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Rush Limbaugh Getting a Pass on 'Obama the Magic Negro?'

Discussion in 'Sports and News' started by Deeper_Background, May 18, 2007.

  1. Deeper_Background

    Deeper_Background Active Member

    Let's recap: Don Imus referred to a group of African-American women as "nappy-headed hos" and was criticized, berated and, eventually, fired. Shortly after, two radio DJs in Pennsylvania were fired for encouraging listeners to repeat Imus' remarks.

    And this week, two New York City DJs were fired after making racist remarks against Asians.

    Meanwhile, we have Rush Limbaugh, who is proudly airing the work of Paul Shanklin, a conservative commentator and impressionist and a regular on Limbaugh's syndicated radio show (which airs 11 a.m.-2 p.m. weekdays on KTRH-AM 740). Both are white.

    The piece is crude, over the top and loaded with racial stereotypes, which raises the question: Is Limbaugh getting a free pass?

    "It's an interesting question," said David Ehrenstein, a freelance writer who wrote an essay about the "Magic Negro" for the Los Angles Times.

    "Barack (Obama) was asked about it, and he blew it off," Ehrenstein said. "But I'm not sure why no one else has really talked about it."

    In case you missed it, Shanklin impersonates Al Sharpton singing Obama, the Magic Negro to the tune of Peter, Paul and Mary's Puff, the Magic Dragon. In the song, the Sharpton character derisively calls out presidential candidate Barack Obama as being — among other things — "not authentic like me."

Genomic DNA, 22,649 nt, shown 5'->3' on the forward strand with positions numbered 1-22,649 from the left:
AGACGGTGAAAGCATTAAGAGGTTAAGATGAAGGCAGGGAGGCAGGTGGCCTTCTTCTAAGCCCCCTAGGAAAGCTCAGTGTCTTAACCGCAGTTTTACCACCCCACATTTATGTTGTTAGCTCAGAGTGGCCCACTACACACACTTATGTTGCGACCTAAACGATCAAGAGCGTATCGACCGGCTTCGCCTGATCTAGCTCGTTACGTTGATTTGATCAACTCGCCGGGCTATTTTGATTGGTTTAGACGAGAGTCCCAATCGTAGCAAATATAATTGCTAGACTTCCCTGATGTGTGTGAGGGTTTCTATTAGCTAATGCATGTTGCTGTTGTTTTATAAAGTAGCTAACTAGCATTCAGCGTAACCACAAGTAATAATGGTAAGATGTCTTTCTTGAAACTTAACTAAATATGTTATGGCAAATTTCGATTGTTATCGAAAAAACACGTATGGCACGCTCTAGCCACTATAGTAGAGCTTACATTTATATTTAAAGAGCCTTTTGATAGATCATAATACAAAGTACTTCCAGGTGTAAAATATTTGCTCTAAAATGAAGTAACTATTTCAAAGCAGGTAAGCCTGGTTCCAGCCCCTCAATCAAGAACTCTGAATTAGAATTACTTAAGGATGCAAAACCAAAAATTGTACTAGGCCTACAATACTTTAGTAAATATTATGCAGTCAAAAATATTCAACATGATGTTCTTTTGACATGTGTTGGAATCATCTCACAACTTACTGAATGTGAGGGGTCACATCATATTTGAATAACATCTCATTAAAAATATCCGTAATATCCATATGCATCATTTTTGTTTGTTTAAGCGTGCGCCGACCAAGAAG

The music is loaded with racial stereotypes. Shanklin sings in a dialect that, we're guessing, is supposed to be ebonics, saying "dat" instead of "that" and implying that Obama wasn't from "da 'hood."

    In video online, images of Obama flash across the screen, including one of him superimposed in front of a statue of Superman. The Super Negro.

    The piece's implication is pretty clear: Sharpton sees himself as an old-school black who keeps it real and views Obama as a new-school black who has sold out.

    The concept of the Magic Negro has been around for decades. It's an archetype used in popular culture to describe a powerful, heroic, benevolent black person who would sacrifice everything for white people.

    "The term came up in that it evokes qualities of the figure that is a Magic Negro able to heal everything, which is a very quaint and artificial take on race relations," Ehrenstein said. "Instead of the black person who is a cartoon or is a scary sexual figure, you have the black person who is good out of the goodness of his heart."

    Ehrenstein, who is black, also believes that Limbaugh is transparent in his actions. It's obvious he is trying to hitch onto the Imus controversy and bait people into paying attention to him, he says. But that's something the media haven't done here.

    One has to wonder where the outrage is. Why haven't there been any protests or prepared statements, press conferences or staged apologies?

    It could be argued that Obama is fair game since he is running for public office.

    When asked about it, the candidate told the Chicago Tribune that Shanklin's video was "dumb."

    Sharpton's people have not commented on the radio clip. But Sharpton himself has made comments referencing Latter-day Saint Mitt Romney's run for president that many are calling bigoted. During a debate, Sharpton said: "As for the one Mormon running for office, those who really believe in God will defeat him anyways, so don't worry about that. That's a temporary situation."